Duracell MyGrid cable-free gadget charger
For the supported smartphones - and the iPod Touch, incidentally - the cases are something you can leave in place. They're made of thin rubbery plastic so they don't add too much to the handset's bulk, though the iPhone casing has a thick bulge at the base to accomodate the dock connector.
But, unlike Powermat, Duracell's designers haven't had the wit to include a pass-through port - Powermat's iPhone cases have a mini USB port - so you'll have to remove the case every time you want to sync your phone.
Some charging clips, like this one for Nokia phones, attaches to the back
This isn't a problem with the BlackBerries and their side-facing USB ports, but their MyGrid cases are just as cheaply moulded, with spaces that don't perfectly align with the controls and ports they're opened for, and occasional flashing.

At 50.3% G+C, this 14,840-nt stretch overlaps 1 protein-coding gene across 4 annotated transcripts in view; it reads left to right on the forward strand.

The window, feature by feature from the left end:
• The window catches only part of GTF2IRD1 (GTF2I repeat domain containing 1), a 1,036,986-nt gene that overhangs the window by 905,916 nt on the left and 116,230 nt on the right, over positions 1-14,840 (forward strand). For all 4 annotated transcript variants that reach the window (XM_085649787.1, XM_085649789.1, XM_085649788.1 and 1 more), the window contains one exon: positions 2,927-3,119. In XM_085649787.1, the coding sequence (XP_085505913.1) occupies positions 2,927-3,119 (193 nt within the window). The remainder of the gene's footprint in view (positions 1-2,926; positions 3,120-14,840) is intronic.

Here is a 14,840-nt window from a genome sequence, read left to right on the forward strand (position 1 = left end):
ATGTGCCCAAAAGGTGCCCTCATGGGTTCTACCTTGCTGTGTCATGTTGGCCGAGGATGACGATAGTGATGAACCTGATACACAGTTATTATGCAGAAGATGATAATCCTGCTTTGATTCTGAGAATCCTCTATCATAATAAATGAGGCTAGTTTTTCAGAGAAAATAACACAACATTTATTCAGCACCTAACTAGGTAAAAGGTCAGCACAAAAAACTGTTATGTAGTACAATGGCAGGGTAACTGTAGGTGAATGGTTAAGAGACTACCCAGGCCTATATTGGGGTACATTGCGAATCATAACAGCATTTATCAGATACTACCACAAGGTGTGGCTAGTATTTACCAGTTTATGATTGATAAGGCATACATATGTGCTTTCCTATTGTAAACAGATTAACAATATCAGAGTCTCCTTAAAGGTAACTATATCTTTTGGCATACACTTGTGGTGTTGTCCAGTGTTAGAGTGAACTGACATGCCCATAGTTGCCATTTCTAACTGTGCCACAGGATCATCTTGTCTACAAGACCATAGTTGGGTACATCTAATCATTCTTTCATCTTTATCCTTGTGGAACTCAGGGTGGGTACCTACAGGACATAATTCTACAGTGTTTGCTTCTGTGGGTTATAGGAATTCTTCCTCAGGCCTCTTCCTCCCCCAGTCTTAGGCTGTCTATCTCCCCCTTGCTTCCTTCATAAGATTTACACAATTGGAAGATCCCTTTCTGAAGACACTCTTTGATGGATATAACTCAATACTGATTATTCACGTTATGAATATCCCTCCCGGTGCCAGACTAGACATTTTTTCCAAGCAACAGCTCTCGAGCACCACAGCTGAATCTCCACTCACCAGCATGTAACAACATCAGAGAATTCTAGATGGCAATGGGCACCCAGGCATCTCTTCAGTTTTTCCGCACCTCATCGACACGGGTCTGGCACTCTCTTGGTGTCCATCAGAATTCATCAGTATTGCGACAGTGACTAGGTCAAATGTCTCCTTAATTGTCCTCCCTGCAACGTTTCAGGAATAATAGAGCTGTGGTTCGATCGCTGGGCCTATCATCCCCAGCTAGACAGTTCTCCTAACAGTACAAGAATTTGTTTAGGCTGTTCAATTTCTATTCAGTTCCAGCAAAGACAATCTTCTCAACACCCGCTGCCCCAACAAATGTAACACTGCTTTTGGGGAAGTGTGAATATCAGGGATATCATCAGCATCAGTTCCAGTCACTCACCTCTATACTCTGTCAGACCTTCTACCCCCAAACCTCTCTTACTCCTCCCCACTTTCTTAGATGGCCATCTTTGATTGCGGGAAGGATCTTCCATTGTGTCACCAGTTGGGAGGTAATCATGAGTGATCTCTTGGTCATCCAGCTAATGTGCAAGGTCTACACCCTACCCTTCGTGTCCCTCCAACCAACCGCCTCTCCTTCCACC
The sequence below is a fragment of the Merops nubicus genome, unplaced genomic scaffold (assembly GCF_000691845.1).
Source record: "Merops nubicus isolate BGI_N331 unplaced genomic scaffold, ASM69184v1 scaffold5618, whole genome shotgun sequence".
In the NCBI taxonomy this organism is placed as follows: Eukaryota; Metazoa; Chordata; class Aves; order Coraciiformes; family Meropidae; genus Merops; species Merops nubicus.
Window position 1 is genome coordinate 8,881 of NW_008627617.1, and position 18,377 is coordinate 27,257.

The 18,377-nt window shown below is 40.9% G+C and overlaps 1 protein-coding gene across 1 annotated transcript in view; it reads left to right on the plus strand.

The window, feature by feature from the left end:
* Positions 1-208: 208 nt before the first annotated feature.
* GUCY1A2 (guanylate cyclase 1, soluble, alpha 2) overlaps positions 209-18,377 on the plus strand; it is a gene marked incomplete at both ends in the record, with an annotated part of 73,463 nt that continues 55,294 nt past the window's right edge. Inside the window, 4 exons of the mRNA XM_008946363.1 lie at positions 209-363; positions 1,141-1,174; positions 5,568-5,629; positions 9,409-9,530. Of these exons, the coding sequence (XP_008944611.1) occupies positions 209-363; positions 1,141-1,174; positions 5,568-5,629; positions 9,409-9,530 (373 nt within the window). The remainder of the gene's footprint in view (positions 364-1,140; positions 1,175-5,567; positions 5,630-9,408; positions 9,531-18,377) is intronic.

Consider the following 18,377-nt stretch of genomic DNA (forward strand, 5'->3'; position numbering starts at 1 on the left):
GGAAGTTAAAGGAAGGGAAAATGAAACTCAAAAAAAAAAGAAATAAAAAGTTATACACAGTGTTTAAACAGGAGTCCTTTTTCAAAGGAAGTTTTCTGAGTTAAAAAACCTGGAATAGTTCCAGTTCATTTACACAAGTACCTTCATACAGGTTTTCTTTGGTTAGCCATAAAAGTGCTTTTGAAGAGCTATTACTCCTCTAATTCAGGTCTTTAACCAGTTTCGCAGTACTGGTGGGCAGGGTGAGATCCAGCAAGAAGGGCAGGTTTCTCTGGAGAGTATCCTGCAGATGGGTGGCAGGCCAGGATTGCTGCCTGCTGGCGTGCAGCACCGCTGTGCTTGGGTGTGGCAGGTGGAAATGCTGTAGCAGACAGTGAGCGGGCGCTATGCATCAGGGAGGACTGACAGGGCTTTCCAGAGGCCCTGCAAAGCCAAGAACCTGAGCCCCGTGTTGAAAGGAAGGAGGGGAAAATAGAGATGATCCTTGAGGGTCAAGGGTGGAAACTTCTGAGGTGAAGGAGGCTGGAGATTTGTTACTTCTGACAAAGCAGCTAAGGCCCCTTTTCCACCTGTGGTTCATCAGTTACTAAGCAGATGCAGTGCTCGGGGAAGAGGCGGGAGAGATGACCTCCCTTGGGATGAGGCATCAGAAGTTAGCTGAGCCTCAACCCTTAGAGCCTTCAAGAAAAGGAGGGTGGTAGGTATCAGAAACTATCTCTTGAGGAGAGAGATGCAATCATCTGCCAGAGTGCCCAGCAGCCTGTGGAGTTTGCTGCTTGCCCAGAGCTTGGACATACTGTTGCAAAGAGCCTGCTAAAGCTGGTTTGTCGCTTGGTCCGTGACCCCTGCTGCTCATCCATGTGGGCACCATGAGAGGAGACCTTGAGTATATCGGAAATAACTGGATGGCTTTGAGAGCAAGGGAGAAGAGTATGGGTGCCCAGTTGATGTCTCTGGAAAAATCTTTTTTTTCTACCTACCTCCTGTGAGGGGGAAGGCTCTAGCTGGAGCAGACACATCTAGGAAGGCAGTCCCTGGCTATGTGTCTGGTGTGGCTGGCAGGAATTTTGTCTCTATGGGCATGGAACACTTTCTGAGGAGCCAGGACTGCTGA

Case in place, you just set the device down on the MyGrid charging pad, which connects to the mains through a 15W phone-style AC adaptor. Magnetic strips on the pad stop the gadgets sliding off while they're being powered.
I found the devices latched onto the Duracell pad more easily - and therefore more quickly - than their Powermat equivalents do. But the Powermat is the smarter looking of the two.
The value to you of a product like Duracell's MyGrid will depend on how many devices you need to charge at once. Got two phones, one for work, one for play? This will save you running two separate AC adaptors in parallel. But with its better-produced cases, adaptors and charging pad, I'd be more inclined to go for the Powermat than Duracell's lesser - but no cheaper - offering. ®
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